Here is really where I started to succeed, ditching failed experiments Junior Paulo and Kurt Mann for Jackson Hastings and a sub $600k Angus Crichton. Don’t be shy to buy players back my friends, this decision to set that aside made my season. This was 100% the turning point for my season despite having a fairly poor score.
Another good week of trading, banking a $123k profit from Jones and buying Adam Elliott and Josh Jackson, who were loyal soldiers for me all year. Also moved on from Fifita who picked up an injury.
Welcome Pat Carrigan and Matt Burton, who make 6 good trades in a row. Absolute fill up week here, and I managed to finish in the top 200 for two weeks in a row, moving from rank 7888 to 1193, my best position of the year prior to the final round. I count 9 good trades and 8 bad ones by this point, but I have some momentum.
Took a chance and failed on Trent Peoples, but Reece Robson at $700k was another master stroke, banking the $310k combined profit from Chris Randall and Leo Thompson. Another lesson here to check whether players are in the top 30 or not!!!
Xavier Savage at $220k (froth) and Tohu Harris this week, the latter of which put up just under a 50 average while under my tutelage. Had I conserved a few trades earlier, I could have moved Tohu on for an elite scorer, which could have helped me push even higher.
After finding out Peoples was never coming back, I cashed him out to Jason Saab, which would land me a nice profit later in the season so I am calling that a good trade, bringing me to a total of 13 good and 9 bad trades in the season to date. I really had to start saving trades here as I was max trades except one.
First bye round saw me bring in Moses, Frizell and Taumalolo (again), missing the mark on all three really. Ended up selling Frizell for a monster $125k loss, Moses for a $18k loss and holding an unplayable Taumalolo in my emergencies. That said, I did cash in a total of $500k profit on Starling, Hastings and Tago, so its not all bad, but could have done better.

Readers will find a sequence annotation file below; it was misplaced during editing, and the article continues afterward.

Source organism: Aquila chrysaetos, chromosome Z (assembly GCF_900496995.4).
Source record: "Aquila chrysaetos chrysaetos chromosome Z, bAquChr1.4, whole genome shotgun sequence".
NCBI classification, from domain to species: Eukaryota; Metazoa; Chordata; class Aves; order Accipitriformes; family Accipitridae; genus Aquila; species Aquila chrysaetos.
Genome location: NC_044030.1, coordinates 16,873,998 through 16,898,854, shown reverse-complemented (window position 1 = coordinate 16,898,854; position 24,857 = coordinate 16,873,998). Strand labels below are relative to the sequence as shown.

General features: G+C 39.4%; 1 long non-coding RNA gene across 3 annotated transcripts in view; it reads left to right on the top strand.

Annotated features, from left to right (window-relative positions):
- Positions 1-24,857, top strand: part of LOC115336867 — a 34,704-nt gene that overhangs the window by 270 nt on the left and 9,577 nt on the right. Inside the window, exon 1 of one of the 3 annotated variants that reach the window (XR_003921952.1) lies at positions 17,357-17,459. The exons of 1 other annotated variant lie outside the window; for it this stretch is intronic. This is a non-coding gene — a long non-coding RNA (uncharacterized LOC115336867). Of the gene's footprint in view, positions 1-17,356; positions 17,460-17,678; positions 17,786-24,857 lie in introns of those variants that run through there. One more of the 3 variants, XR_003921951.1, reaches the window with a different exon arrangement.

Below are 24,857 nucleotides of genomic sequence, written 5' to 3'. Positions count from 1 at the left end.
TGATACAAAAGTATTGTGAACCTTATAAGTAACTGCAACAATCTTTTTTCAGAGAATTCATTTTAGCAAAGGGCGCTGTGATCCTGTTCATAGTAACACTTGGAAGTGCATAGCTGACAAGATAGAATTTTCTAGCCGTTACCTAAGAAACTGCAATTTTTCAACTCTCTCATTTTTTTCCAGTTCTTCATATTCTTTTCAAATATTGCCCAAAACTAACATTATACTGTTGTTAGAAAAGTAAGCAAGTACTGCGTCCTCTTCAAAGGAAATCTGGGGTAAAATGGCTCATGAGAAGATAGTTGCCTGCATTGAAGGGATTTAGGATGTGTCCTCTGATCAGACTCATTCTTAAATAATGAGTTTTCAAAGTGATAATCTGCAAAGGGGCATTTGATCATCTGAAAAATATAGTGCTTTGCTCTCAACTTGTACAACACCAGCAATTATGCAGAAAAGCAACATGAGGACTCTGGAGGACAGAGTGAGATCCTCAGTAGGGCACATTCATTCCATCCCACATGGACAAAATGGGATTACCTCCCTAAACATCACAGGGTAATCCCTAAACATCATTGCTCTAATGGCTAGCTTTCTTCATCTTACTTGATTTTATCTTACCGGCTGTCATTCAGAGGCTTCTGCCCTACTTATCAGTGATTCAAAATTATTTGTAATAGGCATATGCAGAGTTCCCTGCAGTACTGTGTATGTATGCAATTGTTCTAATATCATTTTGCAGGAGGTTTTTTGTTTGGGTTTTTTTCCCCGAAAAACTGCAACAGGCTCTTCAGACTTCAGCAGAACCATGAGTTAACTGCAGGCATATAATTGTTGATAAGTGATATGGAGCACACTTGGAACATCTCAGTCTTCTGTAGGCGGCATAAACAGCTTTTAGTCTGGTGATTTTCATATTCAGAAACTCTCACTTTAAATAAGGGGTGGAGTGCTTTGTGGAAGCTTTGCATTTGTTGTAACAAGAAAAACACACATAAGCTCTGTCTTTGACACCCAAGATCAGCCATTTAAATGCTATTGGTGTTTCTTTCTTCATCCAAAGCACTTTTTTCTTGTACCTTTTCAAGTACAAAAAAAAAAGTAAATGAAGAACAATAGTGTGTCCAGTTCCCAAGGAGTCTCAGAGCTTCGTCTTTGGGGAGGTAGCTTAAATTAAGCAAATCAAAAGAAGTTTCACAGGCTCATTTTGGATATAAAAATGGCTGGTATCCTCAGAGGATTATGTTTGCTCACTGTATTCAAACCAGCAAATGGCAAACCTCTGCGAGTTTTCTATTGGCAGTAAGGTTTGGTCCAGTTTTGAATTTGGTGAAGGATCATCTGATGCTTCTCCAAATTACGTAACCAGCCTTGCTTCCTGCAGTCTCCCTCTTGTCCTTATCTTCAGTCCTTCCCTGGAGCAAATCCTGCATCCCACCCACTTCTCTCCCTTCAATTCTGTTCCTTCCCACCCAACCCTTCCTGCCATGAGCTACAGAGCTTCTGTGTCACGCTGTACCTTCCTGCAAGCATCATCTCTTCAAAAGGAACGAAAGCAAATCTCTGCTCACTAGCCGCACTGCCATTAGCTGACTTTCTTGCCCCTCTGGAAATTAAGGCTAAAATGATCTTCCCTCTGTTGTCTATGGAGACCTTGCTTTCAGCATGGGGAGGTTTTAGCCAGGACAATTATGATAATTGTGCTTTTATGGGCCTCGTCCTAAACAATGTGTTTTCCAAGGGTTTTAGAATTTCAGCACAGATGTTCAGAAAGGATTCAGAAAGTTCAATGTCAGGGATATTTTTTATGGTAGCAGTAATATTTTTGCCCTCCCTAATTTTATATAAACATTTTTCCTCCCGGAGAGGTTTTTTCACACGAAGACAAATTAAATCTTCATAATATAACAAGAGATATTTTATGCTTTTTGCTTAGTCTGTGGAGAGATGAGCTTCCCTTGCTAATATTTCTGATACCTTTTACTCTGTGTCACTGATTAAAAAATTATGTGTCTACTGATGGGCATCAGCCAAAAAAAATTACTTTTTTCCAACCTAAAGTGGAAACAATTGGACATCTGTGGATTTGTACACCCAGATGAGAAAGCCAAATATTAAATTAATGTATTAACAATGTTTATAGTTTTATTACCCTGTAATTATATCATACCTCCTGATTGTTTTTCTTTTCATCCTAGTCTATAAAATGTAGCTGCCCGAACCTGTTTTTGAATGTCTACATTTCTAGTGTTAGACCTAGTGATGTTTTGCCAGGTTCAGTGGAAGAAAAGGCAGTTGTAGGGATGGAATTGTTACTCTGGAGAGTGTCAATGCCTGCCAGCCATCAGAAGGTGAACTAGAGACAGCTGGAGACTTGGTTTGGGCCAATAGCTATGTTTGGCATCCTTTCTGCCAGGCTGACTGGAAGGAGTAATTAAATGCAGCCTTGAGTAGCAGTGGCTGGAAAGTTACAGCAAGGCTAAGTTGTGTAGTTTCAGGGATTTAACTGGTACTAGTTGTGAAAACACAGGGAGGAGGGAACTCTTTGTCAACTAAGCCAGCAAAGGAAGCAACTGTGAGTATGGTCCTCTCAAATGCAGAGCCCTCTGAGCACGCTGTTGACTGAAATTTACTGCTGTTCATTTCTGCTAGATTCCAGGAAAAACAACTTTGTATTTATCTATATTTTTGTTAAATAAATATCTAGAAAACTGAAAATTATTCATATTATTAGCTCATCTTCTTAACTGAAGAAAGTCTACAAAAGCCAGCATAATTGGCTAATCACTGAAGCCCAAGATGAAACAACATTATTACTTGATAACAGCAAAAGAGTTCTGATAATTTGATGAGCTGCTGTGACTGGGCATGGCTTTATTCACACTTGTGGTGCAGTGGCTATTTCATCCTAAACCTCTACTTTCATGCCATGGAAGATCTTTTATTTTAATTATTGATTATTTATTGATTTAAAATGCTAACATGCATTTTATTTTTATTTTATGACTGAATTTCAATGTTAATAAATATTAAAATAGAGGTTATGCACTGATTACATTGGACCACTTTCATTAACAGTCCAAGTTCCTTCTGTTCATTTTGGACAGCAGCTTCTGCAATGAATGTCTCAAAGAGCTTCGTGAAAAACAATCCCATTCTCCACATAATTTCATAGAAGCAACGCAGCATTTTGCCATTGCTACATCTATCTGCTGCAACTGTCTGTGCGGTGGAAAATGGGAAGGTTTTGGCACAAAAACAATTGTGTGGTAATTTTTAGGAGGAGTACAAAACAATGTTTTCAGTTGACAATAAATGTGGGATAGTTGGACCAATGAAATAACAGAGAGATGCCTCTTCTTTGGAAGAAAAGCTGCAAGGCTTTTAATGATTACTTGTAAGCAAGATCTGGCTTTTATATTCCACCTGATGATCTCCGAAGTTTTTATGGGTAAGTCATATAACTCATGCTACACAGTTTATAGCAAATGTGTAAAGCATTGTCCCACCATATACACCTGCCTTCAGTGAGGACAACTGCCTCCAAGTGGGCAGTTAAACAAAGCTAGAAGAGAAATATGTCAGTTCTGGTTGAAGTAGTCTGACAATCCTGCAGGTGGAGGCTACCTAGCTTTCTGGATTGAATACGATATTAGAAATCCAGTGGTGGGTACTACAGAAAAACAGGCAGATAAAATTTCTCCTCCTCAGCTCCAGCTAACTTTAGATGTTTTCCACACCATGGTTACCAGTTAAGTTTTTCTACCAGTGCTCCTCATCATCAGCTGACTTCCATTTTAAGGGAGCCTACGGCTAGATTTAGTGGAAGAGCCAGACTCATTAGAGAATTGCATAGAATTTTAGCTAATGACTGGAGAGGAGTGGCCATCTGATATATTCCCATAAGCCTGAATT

Finally fit Nathan Cleary into my team, where I got a grand total of 3 scores out of him before his brain explosion. SO FRUSTRATING. Also brought in Volkman, who only played 2 games. I was stagnant at the 1500-2500 rank for about 7 rounds and looking to make some moves, but not skipping Cleary cost me even though at the time it was a good trade.
No trades here for two rounds, punching out some bog average rounds while I saved for a final push. Only had a few players in the round 17 bye week which pushed me down about 1600 ranks, although I knew by this point I was too far behind eventual champion Will to do anything legit and was 100% H2H focused.
Cashed in the monster $400k profit on Max King to grab Isaiah Papali’i, another good decision here in the first week, before pushing all in and grabbing Haas, Doueihi, Fifita and Booth, moving on from mid range scorers like Frizell, Koula, Savage and Jackson (who toiled all year but just didn’t have the ceiling). I managed to put up a top 100 score in round 19, kick starting my push to my best ever rank.